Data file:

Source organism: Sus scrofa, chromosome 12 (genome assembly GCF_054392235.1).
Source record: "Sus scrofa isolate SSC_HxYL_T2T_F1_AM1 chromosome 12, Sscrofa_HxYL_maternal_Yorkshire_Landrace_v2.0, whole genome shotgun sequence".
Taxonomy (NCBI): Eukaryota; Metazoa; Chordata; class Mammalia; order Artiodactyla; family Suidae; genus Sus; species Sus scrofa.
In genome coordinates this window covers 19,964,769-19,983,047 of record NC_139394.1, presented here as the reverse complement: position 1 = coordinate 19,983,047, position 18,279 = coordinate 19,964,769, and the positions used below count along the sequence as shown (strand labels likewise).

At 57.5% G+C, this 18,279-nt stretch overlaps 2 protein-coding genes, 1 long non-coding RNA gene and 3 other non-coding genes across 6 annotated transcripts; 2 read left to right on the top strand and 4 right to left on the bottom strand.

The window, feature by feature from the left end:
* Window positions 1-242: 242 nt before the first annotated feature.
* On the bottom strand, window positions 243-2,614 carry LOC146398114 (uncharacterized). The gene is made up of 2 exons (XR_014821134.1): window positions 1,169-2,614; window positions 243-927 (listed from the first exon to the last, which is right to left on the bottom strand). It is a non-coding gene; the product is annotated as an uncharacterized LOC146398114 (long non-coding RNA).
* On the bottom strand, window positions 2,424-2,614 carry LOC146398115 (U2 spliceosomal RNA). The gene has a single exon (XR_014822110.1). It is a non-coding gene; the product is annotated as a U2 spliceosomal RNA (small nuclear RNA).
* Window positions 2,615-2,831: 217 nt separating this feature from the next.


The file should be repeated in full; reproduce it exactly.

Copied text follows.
Source organism: Sus scrofa, chromosome 12 (genome assembly GCF_054392235.1).
Source record: "Sus scrofa isolate SSC_HxYL_T2T_F1_AM1 chromosome 12, Sscrofa_HxYL_maternal_Yorkshire_Landrace_v2.0, whole genome shotgun sequence".
Taxonomy (NCBI): Eukaryota; Metazoa; Chordata; class Mammalia; order Artiodactyla; family Suidae; genus Sus; species Sus scrofa.
In genome coordinates this window covers 19,964,769-19,983,047 of record NC_139394.1, presented here as the reverse complement: position 1 = coordinate 19,983,047, position 18,279 = coordinate 19,964,769, and the positions used below count along the sequence as shown (strand labels likewise).

At 57.5% G+C, this 18,279-nt stretch overlaps 2 protein-coding genes, 1 long non-coding RNA gene and 3 other non-coding genes across 6 annotated transcripts; 2 read left to right on the top strand and 4 right to left on the bottom strand.

The window, feature by feature from the left end:
* Window positions 1-242: 242 nt before the first annotated feature.
* On the bottom strand, window positions 243-2,614 carry LOC146398114 (uncharacterized). The gene is made up of 2 exons (XR_014821134.1): window positions 1,169-2,614; window positions 243-927 (listed from the first exon to the last, which is right to left on the bottom strand). It is a non-coding gene; the product is annotated as an uncharacterized LOC146398114 (long non-coding RNA).
* On the bottom strand, window positions 2,424-2,614 carry LOC146398115 (U2 spliceosomal RNA). The gene has a single exon (XR_014822110.1). It is a non-coding gene; the product is annotated as a U2 spliceosomal RNA (small nuclear RNA).
* Window positions 2,615-2,831: 217 nt separating this feature from the next.